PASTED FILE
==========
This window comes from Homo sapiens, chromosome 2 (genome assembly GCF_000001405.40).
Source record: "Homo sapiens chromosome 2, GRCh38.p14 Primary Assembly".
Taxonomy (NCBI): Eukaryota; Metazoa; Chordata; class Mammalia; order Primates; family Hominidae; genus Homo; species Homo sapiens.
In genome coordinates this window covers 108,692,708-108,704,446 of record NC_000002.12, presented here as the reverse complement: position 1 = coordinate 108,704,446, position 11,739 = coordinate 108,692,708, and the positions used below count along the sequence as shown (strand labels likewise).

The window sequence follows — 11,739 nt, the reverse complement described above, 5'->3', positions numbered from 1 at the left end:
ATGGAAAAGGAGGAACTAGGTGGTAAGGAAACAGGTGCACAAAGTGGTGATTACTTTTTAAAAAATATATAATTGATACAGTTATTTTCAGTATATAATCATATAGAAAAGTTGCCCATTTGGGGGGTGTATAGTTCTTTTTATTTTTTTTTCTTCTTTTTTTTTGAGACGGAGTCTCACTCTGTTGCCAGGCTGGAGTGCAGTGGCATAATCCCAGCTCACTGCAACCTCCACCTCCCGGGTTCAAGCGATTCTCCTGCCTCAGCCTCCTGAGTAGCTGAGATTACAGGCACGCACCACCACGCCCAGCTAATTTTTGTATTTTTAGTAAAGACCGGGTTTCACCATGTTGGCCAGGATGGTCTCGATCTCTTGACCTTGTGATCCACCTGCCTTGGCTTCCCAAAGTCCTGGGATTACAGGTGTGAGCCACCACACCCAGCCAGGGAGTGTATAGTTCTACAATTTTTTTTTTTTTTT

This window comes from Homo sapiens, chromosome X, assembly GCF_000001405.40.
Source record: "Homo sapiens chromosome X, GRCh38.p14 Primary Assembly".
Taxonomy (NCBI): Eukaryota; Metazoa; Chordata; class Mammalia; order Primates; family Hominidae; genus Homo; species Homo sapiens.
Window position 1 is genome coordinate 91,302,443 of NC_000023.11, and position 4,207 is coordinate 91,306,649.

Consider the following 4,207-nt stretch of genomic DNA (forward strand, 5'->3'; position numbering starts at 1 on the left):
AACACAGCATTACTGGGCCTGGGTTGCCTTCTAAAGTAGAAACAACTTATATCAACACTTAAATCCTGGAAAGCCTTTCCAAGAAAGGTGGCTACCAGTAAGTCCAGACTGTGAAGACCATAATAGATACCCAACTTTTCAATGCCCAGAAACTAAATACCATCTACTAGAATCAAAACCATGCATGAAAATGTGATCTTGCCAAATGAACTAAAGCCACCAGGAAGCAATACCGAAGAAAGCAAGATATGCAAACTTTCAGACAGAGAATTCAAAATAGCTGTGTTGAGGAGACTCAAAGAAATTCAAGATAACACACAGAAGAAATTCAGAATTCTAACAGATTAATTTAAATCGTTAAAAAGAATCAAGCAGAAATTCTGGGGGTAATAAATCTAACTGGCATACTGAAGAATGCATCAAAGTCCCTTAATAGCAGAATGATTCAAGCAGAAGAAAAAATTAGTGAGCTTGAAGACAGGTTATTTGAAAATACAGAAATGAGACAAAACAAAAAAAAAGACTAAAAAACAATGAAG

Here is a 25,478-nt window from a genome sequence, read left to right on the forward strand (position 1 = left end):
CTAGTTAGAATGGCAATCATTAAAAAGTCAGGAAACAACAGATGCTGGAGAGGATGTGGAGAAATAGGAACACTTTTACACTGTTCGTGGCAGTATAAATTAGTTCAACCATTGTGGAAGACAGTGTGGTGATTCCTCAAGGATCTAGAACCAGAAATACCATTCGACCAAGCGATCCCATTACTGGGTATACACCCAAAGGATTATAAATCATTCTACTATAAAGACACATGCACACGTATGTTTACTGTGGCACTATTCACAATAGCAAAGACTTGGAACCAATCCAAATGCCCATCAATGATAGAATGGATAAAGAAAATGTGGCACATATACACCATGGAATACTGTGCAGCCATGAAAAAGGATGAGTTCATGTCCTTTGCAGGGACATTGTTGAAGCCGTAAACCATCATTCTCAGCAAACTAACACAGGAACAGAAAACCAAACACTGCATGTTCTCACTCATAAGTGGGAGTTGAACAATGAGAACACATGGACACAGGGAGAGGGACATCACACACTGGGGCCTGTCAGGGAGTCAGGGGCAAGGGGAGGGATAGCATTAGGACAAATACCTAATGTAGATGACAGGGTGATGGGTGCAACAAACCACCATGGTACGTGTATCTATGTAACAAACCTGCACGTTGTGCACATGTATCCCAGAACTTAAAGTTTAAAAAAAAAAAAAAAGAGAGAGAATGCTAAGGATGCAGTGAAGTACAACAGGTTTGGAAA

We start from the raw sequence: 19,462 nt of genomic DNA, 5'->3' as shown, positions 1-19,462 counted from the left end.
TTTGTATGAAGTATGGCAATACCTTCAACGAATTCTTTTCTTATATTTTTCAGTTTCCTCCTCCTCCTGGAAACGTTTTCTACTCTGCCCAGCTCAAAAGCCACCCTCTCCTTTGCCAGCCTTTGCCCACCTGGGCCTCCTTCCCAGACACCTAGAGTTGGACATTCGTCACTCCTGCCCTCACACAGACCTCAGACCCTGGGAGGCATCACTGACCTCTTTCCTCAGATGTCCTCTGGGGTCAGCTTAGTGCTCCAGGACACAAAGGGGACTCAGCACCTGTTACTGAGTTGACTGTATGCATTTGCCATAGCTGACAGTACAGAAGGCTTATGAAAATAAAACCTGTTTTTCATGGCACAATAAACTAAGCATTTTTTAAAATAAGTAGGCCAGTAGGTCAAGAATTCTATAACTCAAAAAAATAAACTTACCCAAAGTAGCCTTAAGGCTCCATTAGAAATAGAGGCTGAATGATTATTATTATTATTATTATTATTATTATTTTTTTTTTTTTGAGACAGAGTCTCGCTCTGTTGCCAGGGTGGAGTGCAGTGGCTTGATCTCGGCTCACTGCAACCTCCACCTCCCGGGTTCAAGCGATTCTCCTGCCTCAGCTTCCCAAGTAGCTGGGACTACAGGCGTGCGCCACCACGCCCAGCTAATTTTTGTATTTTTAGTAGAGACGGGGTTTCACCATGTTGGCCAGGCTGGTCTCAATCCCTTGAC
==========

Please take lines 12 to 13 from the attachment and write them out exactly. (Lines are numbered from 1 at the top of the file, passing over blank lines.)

AACACAGCATTACTGGGCCTGGGTTGCCTTCTAAAGTAGAAACAACTTATATCAACACTTAAATCCTGGAAAGCCTTTCCAAGAAAGGTGGCTACCAGTAAGTCCAGACTGTGAAGACCATAATAGATACCCAACTTTTCAATGCCCAGAAACTAAATACCATCTACTAGAATCAAAACCATGCATGAAAATGTGATCTTGCCAAATGAACTAAAGCCACCAGGAAGCAATACCGAAGAAAGCAAGATATGCAAACTTTCAGACAGAGAATTCAAAATAGCTGTGTTGAGGAGACTCAAAGAAATTCAAGATAACACACAGAAGAAATTCAGAATTCTAACAGATTAATTTAAATCGTTAAAAAGAATCAAGCAGAAATTCTGGGGGTAATAAATCTAACTGGCATACTGAAGAATGCATCAAAGTCCCTTAATAGCAGAATGATTCAAGCAGAAGAAAAAATTAGTGAGCTTGAAGACAGGTTATTTGAAAATACAGAAATGAGACAAAACAAAAAAAAAGACTAAAAAACAATGAAG

Here is a 25,478-nt window from a genome sequence, read left to right on the forward strand (position 1 = left end):